Won’t You Marry Me, Bill? P-Town Shines at LGBT Wedding Expo
Preparing for the 20th Annual Original GLBT Expo, one of the largest trade shows on the East Coast, held in New York City from Mar. 8 to 10, is no small task, especially for the Provincetown Business Guild, with membership exceeding 300. This year, the guild appears to have struck upon a thriving cross-promotional endeavor between LGBT-owned and friendly businesses up and down the Eastern Seaboard to display three exhibition booths offering more than 3,500 resources sure to boost P-town’s gay tourism and wedding industry.
"Most people who get married here are web savvy, so I usually give them the names of my three favorite [specific] vendors, like florists and bakers," said David Schermacher, co-owner and operator of Ptown Parties. "Then I coordinate the rest of the planning with whichever ones they choose."
Schermacher is a Kansas City, Kansas transplant of 2002. After being somewhat coerced by a close friend into moving and opening a catering business in P-town, Schermacher couldn’t be happier that he did. He met his life and business partner, Todd Wagar, seven years ago at a VFW bingo night, and together they have made Ptown Parties a success. From coordinating transportation and rental needs to day care services and always making sure there’s enough ice on hand, Schermacher said their company is the only one doing large, full-service events.
"Some days there are 10 or more weddings going on in town," added Schermacher. "And occasionally a wedding is a three-day event."
But like with most of the businesses in town of which capacity, stock and labor are minimized, Schermacher relies on coordinating events with the other local business owners.
"Doing a lot of business with Harbor Lounge, Red Inn and Cape Cab is instrumental in pulling off 30 to 40 weddings and 60 to 70 wedding-related events a season," he told EDGE. "About 60 percent of our revenue comes from wedding-related events such as welcome receptions, rehearsal dinners, clambakes, brunches and farewell receptions that are coordinated with other businesses."
Wedding Expo a Boon for P-town Small Businesses
Since 2004, when a surge of shotgun weddings invaded this small community on the Cape, the PBG has been determined in promoting P-town as the quintessential GLBT wedding destination, hence a booth dedicated solely to gay weddings. The PBG has been an exhibitor at the expo for more than a decade and now uses the outlet as a remembrance of Massachusetts being the first state to allow gay marriage, said PBG Executive Director Erin Atwood.
"We are going to make a big splash [at this year’s expo]," a PBG board member and expo volunteer told EDGE.
Decades ago, P-town was experiencing a schism within the community over being more gay accepting, which was incised by the establishment of the Guild. In the mid-1970s, a handful of Provincetown business owners, disenchanted by the town’s Chamber of Commerce, formed an organization to market their businesses to gay visitors, "to give the gay business community in Provincetown a focus and a forum."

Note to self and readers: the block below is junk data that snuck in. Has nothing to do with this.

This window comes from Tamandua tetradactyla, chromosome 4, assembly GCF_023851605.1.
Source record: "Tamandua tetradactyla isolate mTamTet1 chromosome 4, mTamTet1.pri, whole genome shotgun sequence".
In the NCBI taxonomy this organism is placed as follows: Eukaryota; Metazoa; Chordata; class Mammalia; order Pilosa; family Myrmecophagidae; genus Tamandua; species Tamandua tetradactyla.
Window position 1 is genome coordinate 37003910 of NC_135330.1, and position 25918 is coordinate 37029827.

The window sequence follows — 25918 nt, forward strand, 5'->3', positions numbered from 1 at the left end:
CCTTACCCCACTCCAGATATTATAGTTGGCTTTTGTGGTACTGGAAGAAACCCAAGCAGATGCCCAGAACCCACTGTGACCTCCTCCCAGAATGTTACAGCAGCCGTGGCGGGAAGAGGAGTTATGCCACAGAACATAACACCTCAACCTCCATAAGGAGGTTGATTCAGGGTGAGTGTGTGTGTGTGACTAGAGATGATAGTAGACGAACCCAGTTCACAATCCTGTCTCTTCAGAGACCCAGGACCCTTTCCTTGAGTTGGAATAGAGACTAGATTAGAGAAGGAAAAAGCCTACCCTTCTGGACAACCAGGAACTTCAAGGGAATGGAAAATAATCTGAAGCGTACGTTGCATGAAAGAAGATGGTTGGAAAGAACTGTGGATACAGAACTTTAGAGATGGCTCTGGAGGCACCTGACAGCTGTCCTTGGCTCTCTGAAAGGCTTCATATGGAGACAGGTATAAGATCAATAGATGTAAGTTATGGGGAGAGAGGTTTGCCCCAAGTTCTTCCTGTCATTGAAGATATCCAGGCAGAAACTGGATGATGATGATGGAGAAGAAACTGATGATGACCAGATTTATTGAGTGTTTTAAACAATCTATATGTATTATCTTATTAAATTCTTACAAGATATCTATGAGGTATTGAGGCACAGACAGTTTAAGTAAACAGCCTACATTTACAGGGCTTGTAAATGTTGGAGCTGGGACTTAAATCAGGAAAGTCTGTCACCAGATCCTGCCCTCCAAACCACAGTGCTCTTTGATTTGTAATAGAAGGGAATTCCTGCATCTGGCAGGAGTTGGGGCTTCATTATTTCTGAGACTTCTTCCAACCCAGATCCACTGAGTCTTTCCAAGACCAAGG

While homophobia across the nation was running rampant, support from the mainstream P-town community was slim at best. Many residents saw their town as an artists’ haven and fishing village, rather than as the popular perception of it as a free sex zone for deviants. According to reports, there was a lot of anti-gay rhetoric being thrown around.
It took only a few short years, however, for the BPG membership to rise above 200 and for its ill-received inaugural Carnival event of 1976 to become one of the most-attended LGBT events on the Cape.
Despite the town’s steady drop in population since 2000, the townspeople are working harder and more cohesively to keep P-town’s commerce vibrant, through both LGBT and straight tourism. Via referrals, word-of-mouth and social media, the community continues to thrive from hosting hundreds of weddings each season, which typically runs May to October.
This is a trend that Cathy Nagorski, general manager of Sage Inn & Lounge, hopes to trade in on. Nagorski took over in November 2011 after new owners renovated the property. She said the 35,000-square-foot inn has 19 guest rooms, a lounge, new commercial kitchen and events/reception hall.
"We hosted five LGBT weddings in 2012, with the majority being Boston-based couples," Nagorski told EDGE. "And there are currently eight scheduled for 2013, a mix of gay and straight couples."
Nagorski recommended scheduling reservations for a wedding a year in advance, but will accept shortened time frames as availability allows. With a background in catering and event planning, Nagorski said she could pull off a beautiful wedding in just a few months, if necessary. She also encourages couples to extend their stay past their wedding day, which she said some tend to do, anywhere from two to five days.
Betsy Melamed, owner of Bayside Betsy’s restaurant, is a 15-year member of the PBG and will be one of more than a dozen Guild volunteers at the GLBT Expo in March. Her establishment, which has a capacity of 92, is limited to wedding-related events and off-site, small wedding catering, and she said the restaurant is open 11 months of the year, January excluded.
Another member of the Guild and resident of P-town, Rev. Vernon Diannah Porter has been "bringing people together for life" since 2004. He has performed hundreds of ceremonies for couples from all over the world, and about 80 percent of those were LGBT couples, he said.
"Soup to nuts, there is no other place like [Provincetown] to get married," he said. "It is the Las Vegas mecca of weddings."
The Original GLBT Expo will be held Mar. 9-10, Jacob K. Javits Convention Center in New York City. Advanced tickets are $12/ $17 at the door. For more information, visit www.originalglbtexpo.com. To learn more about the Provincetown Business Guild or their members, visit www.ptown.org.